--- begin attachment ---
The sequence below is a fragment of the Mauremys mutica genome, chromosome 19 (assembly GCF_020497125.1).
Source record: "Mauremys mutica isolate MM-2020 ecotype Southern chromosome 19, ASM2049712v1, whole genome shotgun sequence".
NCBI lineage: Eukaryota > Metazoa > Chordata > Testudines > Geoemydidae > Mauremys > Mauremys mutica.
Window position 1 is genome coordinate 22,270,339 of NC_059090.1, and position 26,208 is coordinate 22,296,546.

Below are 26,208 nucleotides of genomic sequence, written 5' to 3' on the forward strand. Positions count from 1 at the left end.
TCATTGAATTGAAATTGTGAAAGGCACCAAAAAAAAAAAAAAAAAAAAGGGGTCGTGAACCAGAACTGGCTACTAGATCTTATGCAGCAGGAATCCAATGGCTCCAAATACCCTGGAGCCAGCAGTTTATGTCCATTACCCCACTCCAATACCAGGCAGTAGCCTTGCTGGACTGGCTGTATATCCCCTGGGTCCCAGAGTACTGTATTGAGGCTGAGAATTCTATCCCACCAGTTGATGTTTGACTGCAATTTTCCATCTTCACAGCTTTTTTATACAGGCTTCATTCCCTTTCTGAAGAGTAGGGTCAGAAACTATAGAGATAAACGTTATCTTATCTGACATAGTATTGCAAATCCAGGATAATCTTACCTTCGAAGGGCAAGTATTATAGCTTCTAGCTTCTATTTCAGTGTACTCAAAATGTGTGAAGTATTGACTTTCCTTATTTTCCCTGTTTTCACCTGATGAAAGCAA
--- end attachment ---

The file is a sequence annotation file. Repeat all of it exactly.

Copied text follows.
The sequence below is a fragment of the Mauremys mutica genome, chromosome 19 (assembly GCF_020497125.1).
Source record: "Mauremys mutica isolate MM-2020 ecotype Southern chromosome 19, ASM2049712v1, whole genome shotgun sequence".
NCBI lineage: Eukaryota > Metazoa > Chordata > Testudines > Geoemydidae > Mauremys > Mauremys mutica.
Window position 1 is genome coordinate 22,270,339 of NC_059090.1, and position 26,208 is coordinate 22,296,546.

Below are 26,208 nucleotides of genomic sequence, written 5' to 3' on the forward strand. Positions count from 1 at the left end.
TCATTGAATTGAAATTGTGAAAGGCACCAAAAAAAAAAAAAAAAAAAAGGGGTCGTGAACCAGAACTGGCTACTAGATCTTATGCAGCAGGAATCCAATGGCTCCAAATACCCTGGAGCCAGCAGTTTATGTCCATTACCCCACTCCAATACCAGGCAGTAGCCTTGCTGGACTGGCTGTATATCCCCTGGGTCCCAGAGTACTGTATTGAGGCTGAGAATTCTATCCCACCAGTTGATGTTTGACTGCAATTTTCCATCTTCACAGCTTTTTTATACAGGCTTCATTCCCTTTCTGAAGAGTAGGGTCAGAAACTATAGAGATAAACGTTATCTTATCTGACATAGTATTGCAAATCCAGGATAATCTTACCTTCGAAGGGCAAGTATTATAGCTTCTAGCTTCTATTTCAGTGTACTCAAAATGTGTGAAGTATTGACTTTCCTTATTTTCCCTGTTTTCACCTGATGAAAGCAA